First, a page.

Jonathan began with an overview of the current mobile landscape. In a nutshell it’s a minefield of platform fragmentation and device fragmentation.
“‘It’s brutal to develop natively across platforms”
So what to do? Well, we then looked at three approaches; native, web and hybrid. All have their advantages but hybrid looked the way to go for most mobile use cases. In Jonathan’s words the advantages are:
- Web files bundled in native executable
- Access to device APIs
- Sell in native app stores
- Not perfect, but pretty damn good
Next we looked at some useful guidelines for the mobile use case. A nice summation would be “Do one thing and do it well”.
We looked at various CSS3 features; advanced styling, transforms, transitions, animations etc. There’s a wealth of information out there on these so I won’t go into too much detail. Here are some interesting pointers:
- android requires text-shadow to have a blur value.
- box-shadow has performance issues, particularly on Blackberry (consider using media-query to turn off for Blackberry).
- border-image is particularly interesting, as it does away with sliding doors css.
- animations are hardware accelerated on iOS.
- be careful of z-index on transforms. By default on it stacks above static positioned elements.
- box-reflect works with form elements.
- box-shadow takes up space like borders.
- box-reflect works on <VIDEO> tag.
- Talk of hardware acceleration for animation in the next version of Android (Ice Cream Sandwich).
- using lots of CSS3 gradients, animations, box-shadow will cause performance issues, tread careful and test often.
I liked the look of CSS animations. I have some reservations of how manageable they will become on medium to large projects. Having written code based animation sequences in Flash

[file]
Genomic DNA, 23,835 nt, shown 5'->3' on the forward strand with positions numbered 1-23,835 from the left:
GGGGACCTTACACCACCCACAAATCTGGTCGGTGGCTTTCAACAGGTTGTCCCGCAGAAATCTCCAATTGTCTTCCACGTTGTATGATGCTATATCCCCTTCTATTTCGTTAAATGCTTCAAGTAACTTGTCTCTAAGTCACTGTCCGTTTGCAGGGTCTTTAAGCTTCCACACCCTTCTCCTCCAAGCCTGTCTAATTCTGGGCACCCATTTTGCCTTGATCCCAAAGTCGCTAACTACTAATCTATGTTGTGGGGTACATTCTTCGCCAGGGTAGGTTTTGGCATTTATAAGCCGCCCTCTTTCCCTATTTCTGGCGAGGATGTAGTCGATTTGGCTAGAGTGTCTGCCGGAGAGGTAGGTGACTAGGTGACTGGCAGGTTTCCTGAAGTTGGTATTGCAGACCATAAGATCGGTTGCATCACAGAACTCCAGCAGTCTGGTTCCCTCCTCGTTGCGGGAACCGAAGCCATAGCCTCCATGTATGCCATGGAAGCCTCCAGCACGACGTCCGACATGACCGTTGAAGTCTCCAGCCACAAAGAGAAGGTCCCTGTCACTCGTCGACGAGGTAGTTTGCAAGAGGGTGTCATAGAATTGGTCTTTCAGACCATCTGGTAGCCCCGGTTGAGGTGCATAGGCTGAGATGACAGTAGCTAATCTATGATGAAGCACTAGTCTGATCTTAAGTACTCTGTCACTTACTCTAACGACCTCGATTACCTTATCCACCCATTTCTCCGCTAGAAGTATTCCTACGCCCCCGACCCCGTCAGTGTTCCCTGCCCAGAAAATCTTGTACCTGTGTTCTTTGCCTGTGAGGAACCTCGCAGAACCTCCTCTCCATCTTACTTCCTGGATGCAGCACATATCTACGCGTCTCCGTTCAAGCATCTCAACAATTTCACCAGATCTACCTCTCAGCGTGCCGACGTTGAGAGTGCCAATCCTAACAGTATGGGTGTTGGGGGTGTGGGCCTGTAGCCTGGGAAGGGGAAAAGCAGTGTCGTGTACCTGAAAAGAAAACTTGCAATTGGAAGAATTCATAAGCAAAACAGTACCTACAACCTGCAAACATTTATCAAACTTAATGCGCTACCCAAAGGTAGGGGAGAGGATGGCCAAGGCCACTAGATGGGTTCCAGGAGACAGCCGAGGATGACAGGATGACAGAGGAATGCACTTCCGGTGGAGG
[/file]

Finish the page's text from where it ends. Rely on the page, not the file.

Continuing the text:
I know from experience it can get pretty complicated managing dependances and interactions. Using LESS
, or SASS
looks like an absolute must for using CSS animation on anything but the smallest projects.
Next up was looking at some of the useful offline features of HTML5. Namely; web storage, web SQL database and application cache. My personal favourite was web storage – it looked easy to use and very useful for state maintenance. Application cache also looked great but I can see huge problems debugging, even Jonathan struggled to demo it properly.
Phonegap, jQTouch and Sencha Touch
Here we looked at the various frameworks for building hybrid apps. Again there is a ton of info out there. Jonathan was obviously keen on jQTouch but I actually think Phonegap looked the more promising platform for development. It seemed to have a good balance between ease of use, learning curve and features. Sencha Touch looked really powerful, whilst jQTouch looked lightweight and quick to build with.
In the final part of the day Jonathan showed some great debugging tools. If you’ve ever had to debug mobile CSS you know what a pain it is to debug on the device itself. The stand out star for me was weinre
, a really fantastic tool for debugging mobile apps. The basic premise is it gives you access to the webkit inspector on your laptop which in turn is linked to the phone browser. It allows you to see exactly what is happening on the phone and allows live editing as well. Pretty amazing really.
Jonathan’s workshop has re-enforced my opinion that writing mobile apps for all formats is best done using HTML5 / CSS and JS. The key benefits are:
- write once*
- The skills are already available and less costly than hiring native specific developers
- one central code base
* They’ll always be some platform specific code needed.